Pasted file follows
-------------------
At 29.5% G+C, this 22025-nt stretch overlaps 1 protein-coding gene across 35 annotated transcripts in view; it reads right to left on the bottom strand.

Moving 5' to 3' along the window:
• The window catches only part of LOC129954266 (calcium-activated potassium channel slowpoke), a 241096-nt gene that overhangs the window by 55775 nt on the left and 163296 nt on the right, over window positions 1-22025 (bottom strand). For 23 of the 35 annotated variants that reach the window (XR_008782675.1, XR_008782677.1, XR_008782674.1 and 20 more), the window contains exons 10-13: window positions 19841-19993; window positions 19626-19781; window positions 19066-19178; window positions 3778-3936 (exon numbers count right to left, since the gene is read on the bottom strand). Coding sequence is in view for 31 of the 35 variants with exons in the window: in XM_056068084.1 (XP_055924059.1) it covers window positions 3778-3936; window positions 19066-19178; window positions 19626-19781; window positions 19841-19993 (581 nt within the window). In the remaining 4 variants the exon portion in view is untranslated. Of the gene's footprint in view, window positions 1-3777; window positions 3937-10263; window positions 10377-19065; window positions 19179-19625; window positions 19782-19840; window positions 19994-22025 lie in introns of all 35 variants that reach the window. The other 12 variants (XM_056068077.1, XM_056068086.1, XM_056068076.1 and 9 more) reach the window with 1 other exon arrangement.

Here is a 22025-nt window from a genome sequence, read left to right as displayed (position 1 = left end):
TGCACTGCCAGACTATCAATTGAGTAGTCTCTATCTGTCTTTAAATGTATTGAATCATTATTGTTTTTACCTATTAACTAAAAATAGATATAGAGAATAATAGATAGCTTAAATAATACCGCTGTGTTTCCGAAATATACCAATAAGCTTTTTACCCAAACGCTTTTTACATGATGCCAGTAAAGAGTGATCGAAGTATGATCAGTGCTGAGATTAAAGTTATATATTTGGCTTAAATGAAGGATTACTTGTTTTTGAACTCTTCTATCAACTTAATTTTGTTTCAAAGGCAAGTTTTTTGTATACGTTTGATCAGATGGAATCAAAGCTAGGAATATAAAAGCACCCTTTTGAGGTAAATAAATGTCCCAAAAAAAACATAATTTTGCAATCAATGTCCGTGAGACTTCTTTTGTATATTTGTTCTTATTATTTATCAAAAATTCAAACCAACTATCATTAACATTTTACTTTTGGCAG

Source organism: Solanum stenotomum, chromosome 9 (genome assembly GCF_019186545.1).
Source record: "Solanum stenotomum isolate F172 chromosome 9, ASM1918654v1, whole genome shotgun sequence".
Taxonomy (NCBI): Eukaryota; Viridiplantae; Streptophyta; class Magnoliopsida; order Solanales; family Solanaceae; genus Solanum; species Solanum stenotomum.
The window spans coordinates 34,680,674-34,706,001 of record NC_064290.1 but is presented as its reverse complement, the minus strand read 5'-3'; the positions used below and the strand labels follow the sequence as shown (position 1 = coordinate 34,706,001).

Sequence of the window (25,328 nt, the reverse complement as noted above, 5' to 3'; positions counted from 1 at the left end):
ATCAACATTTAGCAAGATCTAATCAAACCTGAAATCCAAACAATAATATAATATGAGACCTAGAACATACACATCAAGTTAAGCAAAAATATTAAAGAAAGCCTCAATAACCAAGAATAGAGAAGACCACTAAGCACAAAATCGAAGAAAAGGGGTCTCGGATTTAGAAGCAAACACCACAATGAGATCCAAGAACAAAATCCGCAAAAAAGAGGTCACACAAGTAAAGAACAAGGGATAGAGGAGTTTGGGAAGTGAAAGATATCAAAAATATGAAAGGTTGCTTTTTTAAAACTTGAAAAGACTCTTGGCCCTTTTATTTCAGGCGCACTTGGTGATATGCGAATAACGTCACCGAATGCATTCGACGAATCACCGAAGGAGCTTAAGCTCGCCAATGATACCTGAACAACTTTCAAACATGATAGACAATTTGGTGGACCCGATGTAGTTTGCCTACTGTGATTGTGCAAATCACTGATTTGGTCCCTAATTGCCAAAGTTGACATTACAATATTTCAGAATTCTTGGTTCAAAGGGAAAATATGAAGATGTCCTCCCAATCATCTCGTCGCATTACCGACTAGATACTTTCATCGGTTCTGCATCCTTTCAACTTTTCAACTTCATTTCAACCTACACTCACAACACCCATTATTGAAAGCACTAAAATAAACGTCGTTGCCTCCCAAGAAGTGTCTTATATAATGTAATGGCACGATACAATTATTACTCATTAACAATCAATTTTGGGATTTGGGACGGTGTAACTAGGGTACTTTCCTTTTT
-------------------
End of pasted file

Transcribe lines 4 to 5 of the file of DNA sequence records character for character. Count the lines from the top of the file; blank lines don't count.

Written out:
Here is a 22025-nt window from a genome sequence, read left to right as displayed (position 1 = left end):
TGCACTGCCAGACTATCAATTGAGTAGTCTCTATCTGTCTTTAAATGTATTGAATCATTATTGTTTTTACCTATTAACTAAAAATAGATATAGAGAATAATAGATAGCTTAAATAATACCGCTGTGTTTCCGAAATATACCAATAAGCTTTTTACCCAAACGCTTTTTACATGATGCCAGTAAAGAGTGATCGAAGTATGATCAGTGCTGAGATTAAAGTTATATATTTGGCTTAAATGAAGGATTACTTGTTTTTGAACTCTTCTATCAACTTAATTTTGTTTCAAAGGCAAGTTTTTTGTATACGTTTGATCAGATGGAATCAAAGCTAGGAATATAAAAGCACCCTTTTGAGGTAAATAAATGTCCCAAAAAAAACATAATTTTGCAATCAATGTCCGTGAGACTTCTTTTGTATATTTGTTCTTATTATTTATCAAAAATTCAAACCAACTATCATTAACATTTTACTTTTGGCAG